Ysbytty Ifan (1812)

1812/3 Ysbytty Ifan. John Ellis, Llanrwst. ‘We have another example of a revival breaking out unexpectedly and by unusual means. Many who are still alive remember one John Ellis, once of Llanrwst, author of many anthems, some forty years ago [thus about 1812-13] who used to go here and there wherever he was called upon to teach the people to sing. At the time, this part of the worship was undoubtedly very poor; and there is no doubting that the labour of the above man was the means, in connection with others, of bringing a degree of culture to the congregational singing. This man had been invited to Ysbyty Ifan, where in relation to the Monthly Meeting in Merionethshire, and obeyed the request. He went there together with his books and diligently led the young people to sing regularly and orderly. Belonging to the place there were three old elders, faithful and godly men; but there was one of them more fervent of spirit, and of a wilder temper than the others, but all three were all most rude and countrified/rustic men. These good men had already eyed the new way of singing and felt sad that the notation-book was being used, which had never been done in Ysbyty before. These three brethren talked together about this innovation and asked whether it was lawful to permit this strange thing to continue. Having to some degree discussed the matter, the elders unanimously came to the conclusion that it was their duty to stop it and afterwards informed the singers of their conclusion. On hearing this they asked permission to come together for one last time, as they needed to in order to send off their teacher honourably. The elders agreed to this and at the appointed time the teacher and singers came together, and the three men also; one of them went to the pulpit where he determined to remain until the end of the meeting. The singers went about their task of learning the tunes and anthems that they were in the middle of learning [lit. that were already afoot]; and sometime during that time, they sang the anthem composed by John Ellis on the 12th chapter of Isaiah; and as they came to one part of it, namely, ‘Therefore with joy shall ye draw water out of the wells of salvation, &c.’, one felt in his heart to go over the same line, once and again. The teacher asserted that it was better to go on, but the same line was sung over and over again. The feeling spread and increased in strength. They sang ‘Therefore with joy shall ye draw water &c.’, and it was pointless for the teacher to ask for the anthem to be finished; the line was sung again with greater and greater relish; and in the end the old elder in the pulpit could not stop himself but cried out with all his might – ‘Blessed be God for the wells of salvation, &c.’ The feeling became general and the learning of artistic [celfyddydol] singing ended in true heartfelt singing. The old elder went home praising and leaping, and there was not further mention of stopping the singing meeting. This was the start of a revival in those districts.’ [MC i. 268-9]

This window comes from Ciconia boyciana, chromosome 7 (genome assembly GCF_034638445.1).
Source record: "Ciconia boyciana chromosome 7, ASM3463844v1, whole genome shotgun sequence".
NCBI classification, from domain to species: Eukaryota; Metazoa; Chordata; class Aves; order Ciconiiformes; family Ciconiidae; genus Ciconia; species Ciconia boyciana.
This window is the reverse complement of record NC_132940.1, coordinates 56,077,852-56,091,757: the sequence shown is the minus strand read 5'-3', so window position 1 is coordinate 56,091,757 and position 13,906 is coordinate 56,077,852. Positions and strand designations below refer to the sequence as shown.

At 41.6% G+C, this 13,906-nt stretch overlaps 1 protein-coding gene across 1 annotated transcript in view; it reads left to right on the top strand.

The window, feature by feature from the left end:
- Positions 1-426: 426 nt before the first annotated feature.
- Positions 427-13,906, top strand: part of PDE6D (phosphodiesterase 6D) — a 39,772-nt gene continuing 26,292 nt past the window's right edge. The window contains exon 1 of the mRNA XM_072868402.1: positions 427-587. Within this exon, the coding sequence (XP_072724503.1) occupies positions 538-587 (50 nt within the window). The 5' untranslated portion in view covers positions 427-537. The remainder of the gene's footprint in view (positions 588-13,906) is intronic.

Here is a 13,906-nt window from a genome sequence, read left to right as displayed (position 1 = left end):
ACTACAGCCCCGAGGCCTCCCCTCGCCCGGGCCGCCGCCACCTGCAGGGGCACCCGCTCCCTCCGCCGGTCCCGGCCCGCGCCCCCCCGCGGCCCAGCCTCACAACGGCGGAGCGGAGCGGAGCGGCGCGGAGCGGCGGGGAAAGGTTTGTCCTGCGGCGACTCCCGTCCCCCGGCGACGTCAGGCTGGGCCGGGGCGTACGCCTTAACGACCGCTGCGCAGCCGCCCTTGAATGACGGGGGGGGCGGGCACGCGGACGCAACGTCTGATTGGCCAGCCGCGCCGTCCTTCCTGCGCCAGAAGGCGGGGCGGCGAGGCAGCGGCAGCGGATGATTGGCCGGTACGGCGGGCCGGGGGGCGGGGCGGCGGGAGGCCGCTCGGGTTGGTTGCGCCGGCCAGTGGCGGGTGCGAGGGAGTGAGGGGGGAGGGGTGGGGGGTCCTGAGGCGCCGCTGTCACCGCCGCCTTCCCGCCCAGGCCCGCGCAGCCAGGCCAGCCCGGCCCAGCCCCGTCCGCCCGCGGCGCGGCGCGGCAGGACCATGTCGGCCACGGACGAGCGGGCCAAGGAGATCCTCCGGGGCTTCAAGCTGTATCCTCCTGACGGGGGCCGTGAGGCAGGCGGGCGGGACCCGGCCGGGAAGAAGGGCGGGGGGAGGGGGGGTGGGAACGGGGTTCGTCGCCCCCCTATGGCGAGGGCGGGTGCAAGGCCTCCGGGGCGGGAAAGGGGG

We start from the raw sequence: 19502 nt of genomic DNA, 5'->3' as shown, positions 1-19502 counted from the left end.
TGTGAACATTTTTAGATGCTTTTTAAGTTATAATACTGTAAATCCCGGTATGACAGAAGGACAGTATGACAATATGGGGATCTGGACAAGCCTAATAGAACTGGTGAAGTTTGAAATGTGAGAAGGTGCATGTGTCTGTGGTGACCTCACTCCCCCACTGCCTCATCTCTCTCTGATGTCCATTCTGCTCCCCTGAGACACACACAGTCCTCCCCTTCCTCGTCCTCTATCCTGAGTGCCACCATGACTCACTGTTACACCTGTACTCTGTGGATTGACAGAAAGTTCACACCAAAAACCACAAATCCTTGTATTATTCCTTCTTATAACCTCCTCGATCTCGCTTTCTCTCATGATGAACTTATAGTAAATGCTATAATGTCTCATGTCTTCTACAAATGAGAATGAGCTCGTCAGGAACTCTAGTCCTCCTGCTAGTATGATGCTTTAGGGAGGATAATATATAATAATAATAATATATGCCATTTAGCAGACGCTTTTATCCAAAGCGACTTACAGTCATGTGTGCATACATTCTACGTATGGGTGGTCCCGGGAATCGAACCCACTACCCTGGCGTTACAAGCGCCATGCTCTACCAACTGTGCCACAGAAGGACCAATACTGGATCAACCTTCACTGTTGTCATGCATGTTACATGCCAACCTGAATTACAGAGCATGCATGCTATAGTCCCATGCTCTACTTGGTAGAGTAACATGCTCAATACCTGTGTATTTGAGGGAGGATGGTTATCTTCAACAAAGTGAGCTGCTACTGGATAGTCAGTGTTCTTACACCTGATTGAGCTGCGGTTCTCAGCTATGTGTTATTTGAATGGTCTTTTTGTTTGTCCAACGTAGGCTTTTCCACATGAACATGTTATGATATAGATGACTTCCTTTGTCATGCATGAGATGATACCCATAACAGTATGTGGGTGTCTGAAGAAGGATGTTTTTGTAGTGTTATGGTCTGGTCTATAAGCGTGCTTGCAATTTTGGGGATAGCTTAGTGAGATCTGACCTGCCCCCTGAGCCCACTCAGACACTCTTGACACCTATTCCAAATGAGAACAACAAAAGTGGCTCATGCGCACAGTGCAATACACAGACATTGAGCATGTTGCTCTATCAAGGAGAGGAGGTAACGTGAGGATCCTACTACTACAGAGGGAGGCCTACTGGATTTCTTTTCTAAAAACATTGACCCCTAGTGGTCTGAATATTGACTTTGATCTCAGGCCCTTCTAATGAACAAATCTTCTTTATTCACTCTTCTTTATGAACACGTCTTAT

This information was kindly provided by Geraint Jones

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